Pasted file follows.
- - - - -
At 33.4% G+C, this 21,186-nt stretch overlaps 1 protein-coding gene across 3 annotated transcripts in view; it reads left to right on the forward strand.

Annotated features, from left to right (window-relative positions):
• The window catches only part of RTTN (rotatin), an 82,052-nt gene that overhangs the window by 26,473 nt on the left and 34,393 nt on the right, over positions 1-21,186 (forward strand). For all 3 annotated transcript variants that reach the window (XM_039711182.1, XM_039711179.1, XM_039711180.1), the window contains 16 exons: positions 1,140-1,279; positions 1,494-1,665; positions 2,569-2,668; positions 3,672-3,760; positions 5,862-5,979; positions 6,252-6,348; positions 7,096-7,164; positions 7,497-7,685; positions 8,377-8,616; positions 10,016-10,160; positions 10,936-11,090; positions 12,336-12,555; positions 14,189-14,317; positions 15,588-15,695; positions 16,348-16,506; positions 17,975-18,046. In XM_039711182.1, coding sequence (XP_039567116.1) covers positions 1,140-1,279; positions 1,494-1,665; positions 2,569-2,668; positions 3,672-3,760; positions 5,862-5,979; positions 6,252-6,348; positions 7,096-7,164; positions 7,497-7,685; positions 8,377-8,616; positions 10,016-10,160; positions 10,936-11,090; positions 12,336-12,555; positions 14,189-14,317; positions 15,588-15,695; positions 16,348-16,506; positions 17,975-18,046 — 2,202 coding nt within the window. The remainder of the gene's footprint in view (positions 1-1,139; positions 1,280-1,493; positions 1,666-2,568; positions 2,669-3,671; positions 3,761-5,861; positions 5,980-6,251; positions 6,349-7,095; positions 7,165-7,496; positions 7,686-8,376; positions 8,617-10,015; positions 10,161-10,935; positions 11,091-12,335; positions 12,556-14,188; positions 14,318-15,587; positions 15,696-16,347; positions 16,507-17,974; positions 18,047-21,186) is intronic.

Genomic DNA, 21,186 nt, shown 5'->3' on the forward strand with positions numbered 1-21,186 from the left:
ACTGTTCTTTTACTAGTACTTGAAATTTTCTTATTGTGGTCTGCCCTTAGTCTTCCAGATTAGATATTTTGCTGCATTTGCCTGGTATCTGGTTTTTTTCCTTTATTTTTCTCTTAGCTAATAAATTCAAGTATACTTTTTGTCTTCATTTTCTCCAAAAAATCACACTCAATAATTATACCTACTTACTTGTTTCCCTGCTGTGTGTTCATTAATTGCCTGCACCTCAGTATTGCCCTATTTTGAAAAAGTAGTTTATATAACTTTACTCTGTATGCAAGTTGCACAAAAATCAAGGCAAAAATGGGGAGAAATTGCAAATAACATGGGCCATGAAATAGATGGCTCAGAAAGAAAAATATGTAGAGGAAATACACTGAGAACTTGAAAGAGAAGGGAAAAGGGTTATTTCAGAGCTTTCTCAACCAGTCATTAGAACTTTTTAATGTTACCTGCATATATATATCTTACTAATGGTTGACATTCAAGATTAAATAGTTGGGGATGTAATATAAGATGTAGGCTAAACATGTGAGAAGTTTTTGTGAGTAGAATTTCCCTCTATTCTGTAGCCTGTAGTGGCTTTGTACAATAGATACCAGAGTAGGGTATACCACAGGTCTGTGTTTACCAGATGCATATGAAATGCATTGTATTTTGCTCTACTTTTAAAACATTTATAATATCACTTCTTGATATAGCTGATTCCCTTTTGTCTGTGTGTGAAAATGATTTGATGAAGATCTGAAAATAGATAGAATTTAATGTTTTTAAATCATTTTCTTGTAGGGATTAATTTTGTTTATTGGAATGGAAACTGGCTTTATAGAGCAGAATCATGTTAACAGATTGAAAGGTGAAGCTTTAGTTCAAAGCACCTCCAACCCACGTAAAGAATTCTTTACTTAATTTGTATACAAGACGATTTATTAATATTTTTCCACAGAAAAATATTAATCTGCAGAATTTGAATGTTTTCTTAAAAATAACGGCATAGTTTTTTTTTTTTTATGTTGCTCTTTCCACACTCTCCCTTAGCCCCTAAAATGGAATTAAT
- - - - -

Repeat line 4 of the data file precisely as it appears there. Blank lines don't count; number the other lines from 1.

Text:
Genomic DNA, 21,186 nt, shown 5'->3' on the forward strand with positions numbered 1-21,186 from the left: